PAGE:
Art has always been with Olympio; it’s as familiar as breath. As a boy growing up in the city of Lomé in Togo, West Africa, Olympio ran along streets that showcased crisp new buildings juxtaposed with dilapidated slums. Inspiration coxed him to discarded scraps along roadsides and town garbage piles where, for hundreds of years, mothers had thrown out cooking pots, old clothes, and strips of roofing. Among the petrified garbage, he hunted for fragments to compose his sculptures. To him, it was like wandering the sinuous paths of an outdoor antique show. He gleaned rusting metal and illegible old books, pages stuck together in clumps; He treasured things such as single worn-out leather sandal that had endured a decade outside rained on and baked by the sun—painted by the elements and time.
As his style shifted from sculpture to painting, he strode the markets near his neighborhood to buy hefty burlap sacks of ocher in earthy reds and browns. A hundred thousand years ago an African painter would have pressed his thumb into these soil pigments and arched it along the inner walls of a cave to create an antelope’s antler. Olympio works with materials he wants to touch: powdery ocher pigment, fabric, dust.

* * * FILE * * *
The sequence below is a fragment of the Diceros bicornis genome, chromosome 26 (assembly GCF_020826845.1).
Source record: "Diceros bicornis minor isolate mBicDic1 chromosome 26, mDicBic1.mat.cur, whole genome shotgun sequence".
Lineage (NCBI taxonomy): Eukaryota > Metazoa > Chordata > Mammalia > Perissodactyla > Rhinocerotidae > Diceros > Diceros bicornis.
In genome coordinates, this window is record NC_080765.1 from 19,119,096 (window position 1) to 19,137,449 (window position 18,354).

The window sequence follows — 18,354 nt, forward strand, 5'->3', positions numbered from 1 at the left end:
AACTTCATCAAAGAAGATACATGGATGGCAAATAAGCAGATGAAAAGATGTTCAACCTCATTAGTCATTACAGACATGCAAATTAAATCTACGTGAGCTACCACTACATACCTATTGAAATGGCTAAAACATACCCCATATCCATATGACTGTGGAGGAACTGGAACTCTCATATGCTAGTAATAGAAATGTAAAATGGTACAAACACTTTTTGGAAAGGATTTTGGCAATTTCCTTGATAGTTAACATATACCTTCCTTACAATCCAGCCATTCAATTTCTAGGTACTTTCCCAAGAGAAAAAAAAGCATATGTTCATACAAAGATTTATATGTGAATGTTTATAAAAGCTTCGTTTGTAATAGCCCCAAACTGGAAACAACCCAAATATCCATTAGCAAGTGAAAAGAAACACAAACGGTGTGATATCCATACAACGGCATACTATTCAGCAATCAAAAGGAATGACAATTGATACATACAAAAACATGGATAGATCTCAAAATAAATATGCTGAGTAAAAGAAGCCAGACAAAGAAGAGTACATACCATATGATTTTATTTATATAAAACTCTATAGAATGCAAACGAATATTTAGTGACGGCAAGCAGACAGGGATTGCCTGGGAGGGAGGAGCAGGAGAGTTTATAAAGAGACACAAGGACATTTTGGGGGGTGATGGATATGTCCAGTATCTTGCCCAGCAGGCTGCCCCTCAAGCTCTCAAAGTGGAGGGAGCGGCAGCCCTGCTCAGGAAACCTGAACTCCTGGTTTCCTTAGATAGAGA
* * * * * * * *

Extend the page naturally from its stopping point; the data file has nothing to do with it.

In his early 20s in the coastal city of Lomé, he would ride his motorcycle in the warm air—salted by the Atlantic. He’d watch the sky slip from blue into rich oranges and burnt reds. The expansive blue blooming into spicy gingers and cayennes evoked his next style; these colors captured him and drew forward the pieces that that brought him to Paris galleries.
Painting, for Olympio, is following a feeling. It is discovering the internal balance of a piece and recognizing beauty when it is unveiled, a happy accident. For him, there is no hidden story or elusive meaning behind each painting. It’s just a piece: it is Everything & Nothing. It is as simple as a heartbeat, as complex as a hurricane.